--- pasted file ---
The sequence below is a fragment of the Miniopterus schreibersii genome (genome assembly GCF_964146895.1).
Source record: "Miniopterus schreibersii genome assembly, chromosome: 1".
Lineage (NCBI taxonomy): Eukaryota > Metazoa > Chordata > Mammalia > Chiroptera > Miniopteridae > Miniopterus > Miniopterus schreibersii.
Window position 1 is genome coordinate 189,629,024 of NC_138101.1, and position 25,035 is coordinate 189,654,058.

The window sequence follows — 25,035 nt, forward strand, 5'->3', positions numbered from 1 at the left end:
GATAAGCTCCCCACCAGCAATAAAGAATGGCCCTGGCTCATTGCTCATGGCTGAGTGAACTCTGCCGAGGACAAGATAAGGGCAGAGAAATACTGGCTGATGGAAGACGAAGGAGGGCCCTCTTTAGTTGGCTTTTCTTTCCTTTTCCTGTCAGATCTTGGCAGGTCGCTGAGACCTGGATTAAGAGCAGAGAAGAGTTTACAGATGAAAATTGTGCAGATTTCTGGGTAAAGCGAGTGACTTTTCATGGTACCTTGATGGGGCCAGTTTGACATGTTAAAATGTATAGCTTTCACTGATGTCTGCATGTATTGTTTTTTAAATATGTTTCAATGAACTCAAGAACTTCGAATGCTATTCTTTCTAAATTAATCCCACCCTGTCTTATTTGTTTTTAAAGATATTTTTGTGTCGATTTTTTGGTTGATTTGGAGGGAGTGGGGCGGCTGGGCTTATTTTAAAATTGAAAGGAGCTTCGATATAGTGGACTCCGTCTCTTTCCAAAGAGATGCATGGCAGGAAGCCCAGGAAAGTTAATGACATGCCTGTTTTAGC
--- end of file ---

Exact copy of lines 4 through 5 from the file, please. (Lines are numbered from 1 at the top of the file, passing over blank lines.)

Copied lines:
Window position 1 is genome coordinate 189,629,024 of NC_138101.1, and position 25,035 is coordinate 189,654,058.

The window sequence follows — 25,035 nt, forward strand, 5'->3', positions numbered from 1 at the left end: